Joe, NYC 1978; Jointly acquired by the Los Angeles County Museum of Art and The J Paul Getty Trust. Partial gift of The Robert Mapplethorpe Foundation; partial purchase with funds provided by The J Paul Getty Trust and the David Geffen Foundation. © Robert Mapplethorpe Foundation. Used by permission.

It was shocking, not just because it was 30 years ago, but because the S&M lifestyle had some chilling fall-out at that time, including a memorable murder of a young homeless man shot dead in bondage by an upper West side gallerist. It was hard to separate the acts, and they were very confronting images.

How often does art confront us with such brutally? The answer is not that often.

At the AGNSW by contrast, the alluded to ‘X’ portfolio images are printed very small so that they are hardly there, in keeping with a family gallery viewing public.

The Gallery explained the scale: 'It is worth noting that the Gallery is exhibiting Mapplethorpe’s X, Y, Z portfolio prints as they appeared in the portfolio themselves. The scale is intrinsic to – and specified by – the portfolio format. While he did print some works that appear in the suite of portfolios at a larger size (to be displayed as singular images) the smaller scale prints appear as Mapplethorpe produced them for the portfolio context.'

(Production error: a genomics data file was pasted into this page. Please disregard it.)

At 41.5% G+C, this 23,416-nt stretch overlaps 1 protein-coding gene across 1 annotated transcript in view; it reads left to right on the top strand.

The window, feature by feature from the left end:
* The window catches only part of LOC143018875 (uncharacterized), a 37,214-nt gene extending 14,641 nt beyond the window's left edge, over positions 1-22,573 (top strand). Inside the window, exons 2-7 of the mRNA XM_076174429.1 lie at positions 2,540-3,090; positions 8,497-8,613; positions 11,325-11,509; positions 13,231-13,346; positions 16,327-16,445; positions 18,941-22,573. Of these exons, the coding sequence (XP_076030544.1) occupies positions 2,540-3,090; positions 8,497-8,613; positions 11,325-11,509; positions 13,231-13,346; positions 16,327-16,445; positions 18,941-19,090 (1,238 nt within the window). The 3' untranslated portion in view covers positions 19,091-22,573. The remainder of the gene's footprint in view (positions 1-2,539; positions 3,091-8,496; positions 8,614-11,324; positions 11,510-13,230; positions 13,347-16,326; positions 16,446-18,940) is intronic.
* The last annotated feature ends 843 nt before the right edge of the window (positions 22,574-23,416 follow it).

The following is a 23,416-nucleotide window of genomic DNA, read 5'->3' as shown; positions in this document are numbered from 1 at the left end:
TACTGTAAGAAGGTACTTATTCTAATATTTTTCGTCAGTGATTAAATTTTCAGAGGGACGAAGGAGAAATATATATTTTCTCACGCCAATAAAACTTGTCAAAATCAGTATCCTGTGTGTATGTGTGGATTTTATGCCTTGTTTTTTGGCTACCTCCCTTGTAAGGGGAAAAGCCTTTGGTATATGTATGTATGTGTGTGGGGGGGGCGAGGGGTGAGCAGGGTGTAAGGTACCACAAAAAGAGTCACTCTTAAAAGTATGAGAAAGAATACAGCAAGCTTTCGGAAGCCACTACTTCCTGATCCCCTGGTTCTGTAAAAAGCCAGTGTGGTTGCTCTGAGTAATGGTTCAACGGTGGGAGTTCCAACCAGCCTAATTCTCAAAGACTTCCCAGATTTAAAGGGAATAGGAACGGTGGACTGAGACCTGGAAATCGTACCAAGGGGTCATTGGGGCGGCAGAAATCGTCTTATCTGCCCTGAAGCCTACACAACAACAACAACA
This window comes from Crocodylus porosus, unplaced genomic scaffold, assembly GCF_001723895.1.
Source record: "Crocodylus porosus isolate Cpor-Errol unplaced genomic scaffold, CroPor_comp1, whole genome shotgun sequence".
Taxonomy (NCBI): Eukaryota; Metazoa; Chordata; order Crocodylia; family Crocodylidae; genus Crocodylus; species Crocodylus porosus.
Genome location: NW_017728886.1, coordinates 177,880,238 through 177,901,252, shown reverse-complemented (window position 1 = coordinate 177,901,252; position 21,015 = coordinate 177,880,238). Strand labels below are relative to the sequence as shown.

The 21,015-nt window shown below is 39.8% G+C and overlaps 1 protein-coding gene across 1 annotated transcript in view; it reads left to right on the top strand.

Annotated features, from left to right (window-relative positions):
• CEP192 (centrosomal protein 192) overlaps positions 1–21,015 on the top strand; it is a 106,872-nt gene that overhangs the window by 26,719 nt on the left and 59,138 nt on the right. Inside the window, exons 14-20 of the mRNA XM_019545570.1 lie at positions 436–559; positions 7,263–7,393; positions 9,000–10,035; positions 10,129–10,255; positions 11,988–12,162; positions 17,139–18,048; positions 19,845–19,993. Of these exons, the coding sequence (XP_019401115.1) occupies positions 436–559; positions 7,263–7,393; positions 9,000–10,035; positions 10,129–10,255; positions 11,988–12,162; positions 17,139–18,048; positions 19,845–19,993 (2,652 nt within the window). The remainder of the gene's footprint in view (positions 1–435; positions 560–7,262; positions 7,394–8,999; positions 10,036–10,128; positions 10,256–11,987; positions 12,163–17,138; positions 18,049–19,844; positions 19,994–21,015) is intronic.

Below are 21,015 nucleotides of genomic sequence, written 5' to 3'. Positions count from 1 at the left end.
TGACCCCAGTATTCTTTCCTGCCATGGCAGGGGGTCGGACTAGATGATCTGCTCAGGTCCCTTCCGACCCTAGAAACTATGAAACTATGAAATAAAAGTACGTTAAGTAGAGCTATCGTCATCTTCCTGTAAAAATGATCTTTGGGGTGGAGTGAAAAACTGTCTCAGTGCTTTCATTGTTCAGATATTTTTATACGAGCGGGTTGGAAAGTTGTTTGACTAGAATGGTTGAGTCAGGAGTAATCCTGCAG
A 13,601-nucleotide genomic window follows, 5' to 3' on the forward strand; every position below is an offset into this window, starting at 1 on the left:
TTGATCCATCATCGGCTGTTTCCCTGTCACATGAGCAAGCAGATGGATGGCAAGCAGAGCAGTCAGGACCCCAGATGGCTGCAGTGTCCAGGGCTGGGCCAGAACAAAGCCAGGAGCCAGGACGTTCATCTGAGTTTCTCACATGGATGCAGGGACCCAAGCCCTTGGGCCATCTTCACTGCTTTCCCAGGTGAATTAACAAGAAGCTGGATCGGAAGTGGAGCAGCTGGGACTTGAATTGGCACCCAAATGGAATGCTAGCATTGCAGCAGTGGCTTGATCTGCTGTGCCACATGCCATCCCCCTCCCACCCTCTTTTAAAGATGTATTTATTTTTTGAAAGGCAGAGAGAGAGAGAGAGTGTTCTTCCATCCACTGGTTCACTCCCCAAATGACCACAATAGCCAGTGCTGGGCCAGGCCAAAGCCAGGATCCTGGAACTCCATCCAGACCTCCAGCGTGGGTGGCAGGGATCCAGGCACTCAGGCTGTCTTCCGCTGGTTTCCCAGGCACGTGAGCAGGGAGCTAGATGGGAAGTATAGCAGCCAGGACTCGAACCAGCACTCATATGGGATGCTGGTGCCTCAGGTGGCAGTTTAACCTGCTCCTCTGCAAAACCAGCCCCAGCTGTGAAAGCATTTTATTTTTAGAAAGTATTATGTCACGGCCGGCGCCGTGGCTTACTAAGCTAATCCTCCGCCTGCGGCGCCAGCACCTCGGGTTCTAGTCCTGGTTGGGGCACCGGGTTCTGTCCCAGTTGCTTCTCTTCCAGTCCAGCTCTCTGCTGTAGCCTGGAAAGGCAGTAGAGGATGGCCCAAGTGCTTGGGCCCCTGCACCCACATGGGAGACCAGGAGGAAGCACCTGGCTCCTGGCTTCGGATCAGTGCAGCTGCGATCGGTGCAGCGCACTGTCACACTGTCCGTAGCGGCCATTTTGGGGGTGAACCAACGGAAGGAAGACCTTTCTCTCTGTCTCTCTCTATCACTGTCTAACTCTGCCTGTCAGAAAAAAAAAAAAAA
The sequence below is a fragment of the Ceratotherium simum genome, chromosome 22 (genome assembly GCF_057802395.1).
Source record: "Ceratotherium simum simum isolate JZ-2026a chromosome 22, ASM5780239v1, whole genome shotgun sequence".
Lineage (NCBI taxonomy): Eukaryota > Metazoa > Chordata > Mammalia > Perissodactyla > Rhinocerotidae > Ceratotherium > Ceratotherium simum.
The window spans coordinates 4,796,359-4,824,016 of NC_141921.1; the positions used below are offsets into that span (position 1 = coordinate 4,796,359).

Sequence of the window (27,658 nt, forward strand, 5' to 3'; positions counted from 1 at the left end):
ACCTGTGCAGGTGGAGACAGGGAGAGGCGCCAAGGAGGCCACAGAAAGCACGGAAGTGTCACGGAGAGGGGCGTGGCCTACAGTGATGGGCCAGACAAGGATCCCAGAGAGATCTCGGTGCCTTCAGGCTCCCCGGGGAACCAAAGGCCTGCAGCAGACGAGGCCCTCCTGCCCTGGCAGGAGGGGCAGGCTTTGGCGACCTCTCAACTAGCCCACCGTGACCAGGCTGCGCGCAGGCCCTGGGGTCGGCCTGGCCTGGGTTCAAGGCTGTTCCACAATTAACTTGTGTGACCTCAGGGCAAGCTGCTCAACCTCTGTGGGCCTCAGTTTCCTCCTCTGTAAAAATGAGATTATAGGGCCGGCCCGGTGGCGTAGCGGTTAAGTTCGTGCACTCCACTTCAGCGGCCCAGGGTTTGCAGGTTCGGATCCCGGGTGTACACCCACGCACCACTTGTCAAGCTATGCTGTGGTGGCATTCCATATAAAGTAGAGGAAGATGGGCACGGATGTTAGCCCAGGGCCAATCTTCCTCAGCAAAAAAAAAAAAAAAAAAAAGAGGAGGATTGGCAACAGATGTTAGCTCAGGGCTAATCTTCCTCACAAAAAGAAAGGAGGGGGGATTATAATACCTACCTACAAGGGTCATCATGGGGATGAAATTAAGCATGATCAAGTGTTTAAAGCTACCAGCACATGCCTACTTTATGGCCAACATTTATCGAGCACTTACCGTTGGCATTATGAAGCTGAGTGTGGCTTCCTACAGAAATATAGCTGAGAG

There is a notice that warns sexually explicit images are in the exhibition, but it is possible to not really be confronted, as they are so minimal in comparison to the work I saw in New York in 1988.

It is a much tamer show here, but none-the-less worth seeing for the aesthetics of a photographer artist who championed the gay life style and S&M, but also who captured the culture of his era.

Rating: 4.5 out of 5 stars

Robert Mapplethorpe: the perfect medium
Art Gallery of NSW, Domain Road Sydney
27 October 2017 – 4 March 2018
This is a ticketed exhibition.

There is a complementary Lost in New York film series on at the AGNSW Domain Theatre from 28 October - 4 March 2018; see the Art Gallery of NSW website for program details.

What the stars mean?
  • Five stars: Exceptional, unforgettable, a must see
  • Four and a half stars: Excellent, definitely worth seeing
  • Four stars: Accomplished and engrossing but not the best of its kind
  • Three and a half stars: Good, clever, well made, but not brilliant
  • Three stars: Solid, enjoyable, but unremarkable or flawed
  • Two and half stars: Neither good nor bad, just adequate
  • Two stars: Not without its moments, but ultimately unsuccessful
  • One star: Awful, to be avoided
  • Zero stars: Genuinely dreadful, bad on every level

About the author

Suellen Symons is a Redfern (Sydney) based artist and photographer. Exhibiting since the 1980s, her work is held in public and private collections.